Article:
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Create a Life-Size Gingerbread House!

Nov28

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A Gingerbread House You Can Get Inside of!
By Brenda Ponnay

Gingerbread House!

Making a gingerbread cookie house can be a bit of a PITA. (I don’t mean a sandwich with hummus and sprouts…more like a Pain In The…well, you know where.) First there’s the mixing with sticky molasses, then there’s cutting perfectly square walls that bake into uneven trapezoids. Then there’s the gloopy icing that runs all over the place and only holds when you don’t want it to. Don’t even get me started on trying to position everything with soup cans and cutting the gumdrops into slivers. Imagine me acting like a mouse stuck in a glue trap and you’ll pretty much get an idea of how my gingerbread-cookie-house project went down.

Making a cardboard gingerbread house is definitely more my style. They don’t call me the “cardboard whisperer” for nothing. It was really easy, actually. To start, you’ll need two large boxes big enough to crawl into. You might also want a small box if you want to add a fancy window box for flowers. You’ll need some paint in gingerbread-house colors (I opted for brown, white, pink and green) and a hot-glue gun (for adult sue only!) to glue your candy pieces on. It’s a cinch.

Mr. Prototype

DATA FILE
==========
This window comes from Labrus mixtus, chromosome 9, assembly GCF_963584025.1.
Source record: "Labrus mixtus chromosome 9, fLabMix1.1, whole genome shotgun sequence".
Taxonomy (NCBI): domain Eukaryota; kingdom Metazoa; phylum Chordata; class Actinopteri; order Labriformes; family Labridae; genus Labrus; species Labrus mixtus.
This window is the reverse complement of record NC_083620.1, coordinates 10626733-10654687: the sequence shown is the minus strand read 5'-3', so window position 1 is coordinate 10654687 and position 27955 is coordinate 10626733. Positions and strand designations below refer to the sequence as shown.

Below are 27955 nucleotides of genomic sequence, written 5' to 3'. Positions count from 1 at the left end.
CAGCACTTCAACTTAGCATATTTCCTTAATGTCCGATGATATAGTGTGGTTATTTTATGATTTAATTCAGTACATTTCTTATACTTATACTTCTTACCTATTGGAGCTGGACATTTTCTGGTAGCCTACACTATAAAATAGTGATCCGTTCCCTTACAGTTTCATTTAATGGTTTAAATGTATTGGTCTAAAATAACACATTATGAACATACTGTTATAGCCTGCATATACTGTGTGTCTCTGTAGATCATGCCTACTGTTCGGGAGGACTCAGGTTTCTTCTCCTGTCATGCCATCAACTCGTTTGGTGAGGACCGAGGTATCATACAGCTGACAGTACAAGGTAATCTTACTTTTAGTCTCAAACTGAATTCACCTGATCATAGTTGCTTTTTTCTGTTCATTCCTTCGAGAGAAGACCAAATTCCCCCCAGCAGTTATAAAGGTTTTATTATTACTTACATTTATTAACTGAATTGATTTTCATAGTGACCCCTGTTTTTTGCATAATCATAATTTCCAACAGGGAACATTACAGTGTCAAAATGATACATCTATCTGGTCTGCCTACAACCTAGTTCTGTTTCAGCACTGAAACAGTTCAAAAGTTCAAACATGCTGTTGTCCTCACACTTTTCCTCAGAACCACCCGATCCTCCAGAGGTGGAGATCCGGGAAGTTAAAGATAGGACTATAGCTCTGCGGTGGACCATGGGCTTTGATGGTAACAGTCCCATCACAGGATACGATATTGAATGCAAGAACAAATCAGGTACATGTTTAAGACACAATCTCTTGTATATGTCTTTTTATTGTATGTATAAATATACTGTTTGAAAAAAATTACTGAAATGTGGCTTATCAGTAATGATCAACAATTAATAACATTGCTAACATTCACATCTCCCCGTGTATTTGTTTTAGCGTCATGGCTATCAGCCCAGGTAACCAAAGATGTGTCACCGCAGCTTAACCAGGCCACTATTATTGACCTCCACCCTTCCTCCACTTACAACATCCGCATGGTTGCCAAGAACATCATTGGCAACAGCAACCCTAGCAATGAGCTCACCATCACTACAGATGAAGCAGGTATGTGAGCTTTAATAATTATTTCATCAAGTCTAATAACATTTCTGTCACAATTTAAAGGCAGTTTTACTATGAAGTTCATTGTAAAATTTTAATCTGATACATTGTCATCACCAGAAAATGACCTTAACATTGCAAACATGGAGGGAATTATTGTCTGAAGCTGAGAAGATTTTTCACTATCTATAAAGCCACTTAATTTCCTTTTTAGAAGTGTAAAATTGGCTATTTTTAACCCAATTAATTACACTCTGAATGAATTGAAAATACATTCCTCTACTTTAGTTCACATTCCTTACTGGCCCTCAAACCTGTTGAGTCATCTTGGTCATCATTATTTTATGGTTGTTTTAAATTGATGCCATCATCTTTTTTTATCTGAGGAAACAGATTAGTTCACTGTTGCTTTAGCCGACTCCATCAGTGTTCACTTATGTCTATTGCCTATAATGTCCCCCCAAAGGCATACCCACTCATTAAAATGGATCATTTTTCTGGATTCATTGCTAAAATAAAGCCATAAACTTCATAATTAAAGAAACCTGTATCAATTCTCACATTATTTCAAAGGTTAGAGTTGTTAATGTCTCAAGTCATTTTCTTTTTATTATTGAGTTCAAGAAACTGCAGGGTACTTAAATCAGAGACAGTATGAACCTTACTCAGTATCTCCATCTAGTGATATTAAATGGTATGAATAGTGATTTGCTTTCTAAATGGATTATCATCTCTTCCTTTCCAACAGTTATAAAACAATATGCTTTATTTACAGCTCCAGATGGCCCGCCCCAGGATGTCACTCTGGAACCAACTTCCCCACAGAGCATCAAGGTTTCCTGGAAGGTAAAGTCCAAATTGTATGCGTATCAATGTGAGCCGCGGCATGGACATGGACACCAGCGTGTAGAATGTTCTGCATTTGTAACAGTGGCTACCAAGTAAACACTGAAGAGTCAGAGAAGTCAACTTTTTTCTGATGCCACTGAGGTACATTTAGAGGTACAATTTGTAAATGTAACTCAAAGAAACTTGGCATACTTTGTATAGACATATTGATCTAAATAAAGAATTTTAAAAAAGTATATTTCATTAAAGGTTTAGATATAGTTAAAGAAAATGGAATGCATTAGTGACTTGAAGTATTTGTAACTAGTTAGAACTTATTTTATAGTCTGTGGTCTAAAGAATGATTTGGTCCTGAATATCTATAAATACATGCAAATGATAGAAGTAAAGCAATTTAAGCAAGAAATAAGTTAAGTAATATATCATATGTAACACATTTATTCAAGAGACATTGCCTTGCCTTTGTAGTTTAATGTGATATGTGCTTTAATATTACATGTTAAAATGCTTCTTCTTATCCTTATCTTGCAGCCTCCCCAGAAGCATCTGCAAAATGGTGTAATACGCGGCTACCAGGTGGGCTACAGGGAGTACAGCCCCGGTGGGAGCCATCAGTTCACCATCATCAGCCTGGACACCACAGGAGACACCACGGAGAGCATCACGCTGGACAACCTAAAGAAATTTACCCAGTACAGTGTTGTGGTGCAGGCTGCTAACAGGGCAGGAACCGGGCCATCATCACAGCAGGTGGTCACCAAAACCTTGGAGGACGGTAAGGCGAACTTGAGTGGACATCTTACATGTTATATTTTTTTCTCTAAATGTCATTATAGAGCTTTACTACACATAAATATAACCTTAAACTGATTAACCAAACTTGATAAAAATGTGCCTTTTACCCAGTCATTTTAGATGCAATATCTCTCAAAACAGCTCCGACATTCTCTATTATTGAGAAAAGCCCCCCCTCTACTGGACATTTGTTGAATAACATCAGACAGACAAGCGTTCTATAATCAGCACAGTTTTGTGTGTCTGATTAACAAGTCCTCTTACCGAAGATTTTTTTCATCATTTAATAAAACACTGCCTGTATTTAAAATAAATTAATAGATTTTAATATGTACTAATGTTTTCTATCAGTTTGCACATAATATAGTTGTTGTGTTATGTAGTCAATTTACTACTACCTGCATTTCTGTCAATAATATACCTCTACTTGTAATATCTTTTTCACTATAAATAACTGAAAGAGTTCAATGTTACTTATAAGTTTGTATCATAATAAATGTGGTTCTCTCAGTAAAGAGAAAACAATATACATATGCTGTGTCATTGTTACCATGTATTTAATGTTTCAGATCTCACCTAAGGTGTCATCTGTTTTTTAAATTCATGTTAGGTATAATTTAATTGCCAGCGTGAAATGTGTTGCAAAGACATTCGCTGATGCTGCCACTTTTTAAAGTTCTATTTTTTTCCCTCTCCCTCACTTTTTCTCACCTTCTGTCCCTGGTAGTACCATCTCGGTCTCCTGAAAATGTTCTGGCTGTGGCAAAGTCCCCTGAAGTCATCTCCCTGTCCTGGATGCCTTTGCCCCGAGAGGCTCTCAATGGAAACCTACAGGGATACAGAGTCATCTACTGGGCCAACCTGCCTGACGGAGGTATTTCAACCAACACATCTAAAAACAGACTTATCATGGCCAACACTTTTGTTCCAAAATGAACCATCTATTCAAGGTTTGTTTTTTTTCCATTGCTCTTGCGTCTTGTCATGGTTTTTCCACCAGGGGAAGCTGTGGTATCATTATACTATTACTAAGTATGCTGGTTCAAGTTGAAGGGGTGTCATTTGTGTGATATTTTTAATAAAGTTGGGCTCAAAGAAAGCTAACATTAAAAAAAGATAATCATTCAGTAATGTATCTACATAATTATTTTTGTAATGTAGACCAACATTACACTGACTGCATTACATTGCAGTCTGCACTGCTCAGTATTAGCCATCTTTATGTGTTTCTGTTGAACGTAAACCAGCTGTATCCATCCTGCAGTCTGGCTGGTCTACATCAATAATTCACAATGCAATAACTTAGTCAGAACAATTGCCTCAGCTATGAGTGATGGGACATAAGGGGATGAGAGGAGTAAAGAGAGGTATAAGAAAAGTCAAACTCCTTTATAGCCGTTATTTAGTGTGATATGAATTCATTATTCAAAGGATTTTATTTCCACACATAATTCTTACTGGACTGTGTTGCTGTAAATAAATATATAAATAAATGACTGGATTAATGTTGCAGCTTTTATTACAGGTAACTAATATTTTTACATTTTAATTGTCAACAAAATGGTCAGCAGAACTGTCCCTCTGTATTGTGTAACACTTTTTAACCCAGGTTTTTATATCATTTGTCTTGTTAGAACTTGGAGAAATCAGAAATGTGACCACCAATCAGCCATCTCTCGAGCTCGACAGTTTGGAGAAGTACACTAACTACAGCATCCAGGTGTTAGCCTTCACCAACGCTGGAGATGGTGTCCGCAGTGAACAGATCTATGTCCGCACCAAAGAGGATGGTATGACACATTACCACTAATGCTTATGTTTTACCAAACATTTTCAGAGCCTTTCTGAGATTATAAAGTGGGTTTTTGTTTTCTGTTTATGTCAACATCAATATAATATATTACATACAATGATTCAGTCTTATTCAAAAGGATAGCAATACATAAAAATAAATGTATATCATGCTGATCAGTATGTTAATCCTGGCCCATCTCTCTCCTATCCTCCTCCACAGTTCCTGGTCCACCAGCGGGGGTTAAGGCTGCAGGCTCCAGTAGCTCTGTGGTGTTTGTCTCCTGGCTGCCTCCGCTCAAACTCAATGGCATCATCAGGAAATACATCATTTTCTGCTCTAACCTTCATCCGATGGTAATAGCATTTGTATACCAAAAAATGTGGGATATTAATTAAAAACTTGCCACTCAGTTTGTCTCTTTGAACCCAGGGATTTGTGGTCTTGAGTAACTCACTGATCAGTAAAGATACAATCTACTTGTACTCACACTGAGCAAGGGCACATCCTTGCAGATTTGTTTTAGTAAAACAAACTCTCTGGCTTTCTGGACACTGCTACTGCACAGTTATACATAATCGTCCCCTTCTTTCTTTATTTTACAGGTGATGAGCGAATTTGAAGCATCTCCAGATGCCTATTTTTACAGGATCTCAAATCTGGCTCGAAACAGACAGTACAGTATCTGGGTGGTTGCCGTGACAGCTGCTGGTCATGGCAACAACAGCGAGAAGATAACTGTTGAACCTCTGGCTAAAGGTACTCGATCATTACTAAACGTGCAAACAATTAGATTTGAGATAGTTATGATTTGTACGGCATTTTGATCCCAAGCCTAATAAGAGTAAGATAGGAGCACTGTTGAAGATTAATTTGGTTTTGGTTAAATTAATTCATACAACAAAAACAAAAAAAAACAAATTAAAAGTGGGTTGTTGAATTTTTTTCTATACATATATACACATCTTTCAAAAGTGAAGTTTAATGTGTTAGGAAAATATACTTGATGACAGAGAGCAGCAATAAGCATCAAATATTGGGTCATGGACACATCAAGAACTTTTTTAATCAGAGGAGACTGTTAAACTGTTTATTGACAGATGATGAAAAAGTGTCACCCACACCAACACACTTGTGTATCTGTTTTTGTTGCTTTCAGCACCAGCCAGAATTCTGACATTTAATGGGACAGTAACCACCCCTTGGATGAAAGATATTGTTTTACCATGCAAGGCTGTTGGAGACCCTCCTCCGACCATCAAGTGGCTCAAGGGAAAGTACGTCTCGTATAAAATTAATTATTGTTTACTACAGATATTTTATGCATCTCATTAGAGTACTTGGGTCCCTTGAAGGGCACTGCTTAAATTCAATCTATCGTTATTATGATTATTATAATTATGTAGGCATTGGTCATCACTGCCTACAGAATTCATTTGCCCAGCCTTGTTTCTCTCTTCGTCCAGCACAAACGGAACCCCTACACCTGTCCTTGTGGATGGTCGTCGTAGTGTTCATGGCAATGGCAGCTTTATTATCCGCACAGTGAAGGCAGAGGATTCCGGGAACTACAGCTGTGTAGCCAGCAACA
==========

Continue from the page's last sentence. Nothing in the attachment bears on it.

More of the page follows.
First you need to make a plan. We decided to keep it simple. For kicks we made a cardboard model. You don’t need to do this but drawing out your ideas will definitely help and get you in the mood. We made a cardboard gingerbread man too. He might not be very tasty but he sure is cute!

Now it’s time to cut the big boxes. Break out the box cutter and make sure all little fingers are safely out of the way.

how to make a gingerbread box house out of cardboard

I actually had two different sized big boxes. One was 20×20 and the other was 24×24. I used the larger one for the roof so it would have an overhang. I cut the bottom first. I cut a triangle out of two of the top opposite closure flaps to create a gable. The remaining flaps won’t be big enough to reach the top of your gable triangle but that won’t matter because you’ll cover them with your roof piece.

Then I cut a rounded door (be sure to score the folding side so the door opens evenly) and two capital “I”-shaped windows on either side that opened into shutters. On the other side I made a small rounded window and cut a hole to stick my small box into for the window box.

I collapsed the larger box and cut it in half (along one long-ways fold) so it could sit like an “A” shape on top of the bottom box. Then I taped the two boxes together from inside the house with strong duct tape. I trimmed off the excess roof, leaving enough for an over-hang that I would later scallop for that “gingerbread” look. With the leftover half of the big box, I cut out shapes for round candies, some gum drops, a gingerbread man and a couple of candy canes. (I may have used some extra cardboard that we had lying around so if you run short, grab another box.)